By: Diane Ring
As I mentioned in my post earlier this week, I am in DC for the ABA Tax Section Meeting and am very much looking forward to this afternoon’s session on the EU State Aid Investigations. But at this morning’s session of the Administrative Practice Section, much of the conversation during the panel on the post-BEPS world focused on the array of new mechanisms that have emerged–or are being contemplated–at all levels (domestic tax law, international agreements, etc.) to provide increased transparency regarding multinational taxpayers and their tax treatment. Among the key examples were FATCA, BEPS-based country-by country-reporting, and new rules in the EU.
The fact that this was a topic at the ABA was not surprising, nor was the specific list of transparency and disclosure measures noted during the discussion. What did surprise me was the observation made during the panel that for many multinationals (not the really large ones, but the next tier down) this emerging trend was not on their radar. The point was made that these businesses did not have the staff to monitor the activities of the major international organizations such as the OECD and JITSIC in the same way that the very largest businesses did. Thus, despite the fact that the current world of transparency and disclosure was in fact foreseeable and reflects a perceptible evolution that has been taking place since the 1990s, it nonetheless took some of these taxpayers by surprise.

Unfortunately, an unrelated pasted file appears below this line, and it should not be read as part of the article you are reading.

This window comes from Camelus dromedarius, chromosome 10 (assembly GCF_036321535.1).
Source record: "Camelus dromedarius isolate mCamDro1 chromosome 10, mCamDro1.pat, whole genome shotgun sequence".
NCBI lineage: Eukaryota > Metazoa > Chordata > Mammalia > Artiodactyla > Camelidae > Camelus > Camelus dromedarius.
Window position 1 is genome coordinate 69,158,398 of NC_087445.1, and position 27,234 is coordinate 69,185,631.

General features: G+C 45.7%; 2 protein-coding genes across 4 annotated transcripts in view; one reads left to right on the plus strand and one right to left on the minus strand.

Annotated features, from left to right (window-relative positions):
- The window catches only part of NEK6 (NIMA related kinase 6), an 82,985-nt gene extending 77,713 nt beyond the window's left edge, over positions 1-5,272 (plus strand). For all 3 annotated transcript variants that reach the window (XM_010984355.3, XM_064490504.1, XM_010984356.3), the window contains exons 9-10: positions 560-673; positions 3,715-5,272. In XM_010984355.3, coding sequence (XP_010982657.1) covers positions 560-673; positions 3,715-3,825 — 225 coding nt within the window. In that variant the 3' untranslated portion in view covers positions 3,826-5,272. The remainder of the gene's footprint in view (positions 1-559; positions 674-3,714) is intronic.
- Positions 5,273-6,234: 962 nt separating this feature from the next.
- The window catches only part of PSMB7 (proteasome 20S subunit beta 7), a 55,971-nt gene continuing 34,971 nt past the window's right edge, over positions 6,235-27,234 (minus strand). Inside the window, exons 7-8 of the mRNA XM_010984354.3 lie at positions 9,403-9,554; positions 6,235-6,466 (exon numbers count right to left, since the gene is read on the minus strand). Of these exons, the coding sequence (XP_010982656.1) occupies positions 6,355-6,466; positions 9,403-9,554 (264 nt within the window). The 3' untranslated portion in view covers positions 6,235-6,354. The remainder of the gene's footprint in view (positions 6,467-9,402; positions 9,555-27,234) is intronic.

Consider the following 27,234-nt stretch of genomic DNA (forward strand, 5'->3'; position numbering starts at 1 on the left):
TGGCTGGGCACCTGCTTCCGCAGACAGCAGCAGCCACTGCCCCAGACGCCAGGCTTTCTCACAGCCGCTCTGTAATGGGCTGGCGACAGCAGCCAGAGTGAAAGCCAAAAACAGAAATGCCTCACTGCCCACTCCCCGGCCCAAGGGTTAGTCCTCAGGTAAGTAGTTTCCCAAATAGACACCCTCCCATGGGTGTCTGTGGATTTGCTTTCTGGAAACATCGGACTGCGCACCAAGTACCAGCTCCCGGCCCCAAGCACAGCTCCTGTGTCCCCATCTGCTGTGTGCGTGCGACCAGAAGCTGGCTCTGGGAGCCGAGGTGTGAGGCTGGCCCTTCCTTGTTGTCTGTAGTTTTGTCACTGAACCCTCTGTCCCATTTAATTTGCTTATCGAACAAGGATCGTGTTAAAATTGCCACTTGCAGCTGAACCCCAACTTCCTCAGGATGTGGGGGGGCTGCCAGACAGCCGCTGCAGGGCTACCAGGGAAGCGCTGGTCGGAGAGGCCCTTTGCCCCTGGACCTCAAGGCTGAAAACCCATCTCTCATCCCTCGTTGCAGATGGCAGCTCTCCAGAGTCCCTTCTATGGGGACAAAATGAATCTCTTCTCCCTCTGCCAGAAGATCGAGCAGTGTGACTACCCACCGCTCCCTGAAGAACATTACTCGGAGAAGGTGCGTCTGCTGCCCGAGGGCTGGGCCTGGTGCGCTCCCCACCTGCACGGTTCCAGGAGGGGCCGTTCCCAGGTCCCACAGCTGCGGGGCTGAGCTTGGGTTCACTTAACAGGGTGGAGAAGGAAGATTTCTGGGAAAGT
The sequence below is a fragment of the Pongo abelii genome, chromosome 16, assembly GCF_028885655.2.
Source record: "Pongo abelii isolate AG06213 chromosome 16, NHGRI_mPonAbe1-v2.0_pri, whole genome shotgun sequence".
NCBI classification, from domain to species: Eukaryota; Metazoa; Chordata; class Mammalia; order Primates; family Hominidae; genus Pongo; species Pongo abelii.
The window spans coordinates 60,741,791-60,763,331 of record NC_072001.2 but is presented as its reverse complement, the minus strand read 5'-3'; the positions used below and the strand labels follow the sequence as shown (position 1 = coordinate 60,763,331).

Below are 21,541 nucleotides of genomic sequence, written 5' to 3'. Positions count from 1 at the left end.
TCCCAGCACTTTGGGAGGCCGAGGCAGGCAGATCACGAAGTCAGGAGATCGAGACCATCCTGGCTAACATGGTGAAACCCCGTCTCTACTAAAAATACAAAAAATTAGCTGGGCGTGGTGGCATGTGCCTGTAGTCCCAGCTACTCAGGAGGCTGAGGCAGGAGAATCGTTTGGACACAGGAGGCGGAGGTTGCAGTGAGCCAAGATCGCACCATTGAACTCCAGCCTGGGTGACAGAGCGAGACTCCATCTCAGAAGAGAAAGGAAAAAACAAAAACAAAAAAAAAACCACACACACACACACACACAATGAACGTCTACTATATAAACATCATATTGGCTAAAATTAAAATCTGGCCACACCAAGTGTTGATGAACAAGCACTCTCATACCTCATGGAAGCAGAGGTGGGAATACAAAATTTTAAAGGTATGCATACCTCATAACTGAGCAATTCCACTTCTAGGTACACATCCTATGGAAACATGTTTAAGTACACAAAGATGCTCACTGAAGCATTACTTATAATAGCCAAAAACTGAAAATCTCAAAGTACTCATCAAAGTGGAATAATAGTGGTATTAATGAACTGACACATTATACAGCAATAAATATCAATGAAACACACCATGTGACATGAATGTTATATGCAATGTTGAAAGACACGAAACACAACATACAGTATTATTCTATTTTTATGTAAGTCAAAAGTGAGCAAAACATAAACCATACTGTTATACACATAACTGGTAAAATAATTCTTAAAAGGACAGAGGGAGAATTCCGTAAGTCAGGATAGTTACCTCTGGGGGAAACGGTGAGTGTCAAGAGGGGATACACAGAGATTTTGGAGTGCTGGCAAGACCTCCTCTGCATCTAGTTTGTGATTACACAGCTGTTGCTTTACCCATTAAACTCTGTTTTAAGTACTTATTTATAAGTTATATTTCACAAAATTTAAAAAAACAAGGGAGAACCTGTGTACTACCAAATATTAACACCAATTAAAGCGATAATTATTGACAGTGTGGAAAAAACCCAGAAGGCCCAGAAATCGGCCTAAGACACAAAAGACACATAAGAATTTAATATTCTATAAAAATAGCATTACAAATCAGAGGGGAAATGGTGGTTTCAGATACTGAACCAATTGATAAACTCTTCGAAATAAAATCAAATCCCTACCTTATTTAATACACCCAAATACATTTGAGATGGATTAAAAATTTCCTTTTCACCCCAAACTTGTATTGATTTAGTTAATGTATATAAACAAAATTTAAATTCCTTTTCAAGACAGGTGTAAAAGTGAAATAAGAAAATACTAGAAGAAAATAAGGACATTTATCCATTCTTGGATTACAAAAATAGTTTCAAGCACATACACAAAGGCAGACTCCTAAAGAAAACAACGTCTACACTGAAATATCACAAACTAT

I am not sure what to make of this–but one point it suggests is that there was a general sense among these multinational businesses that although institutions such as the OECD played a role in international tax, it was a limited and predictable role that did not warrant ongoing and extensive monitoring by such businesses. I imagine institutions such as the OECD are getting more scrutiny from these businesses now.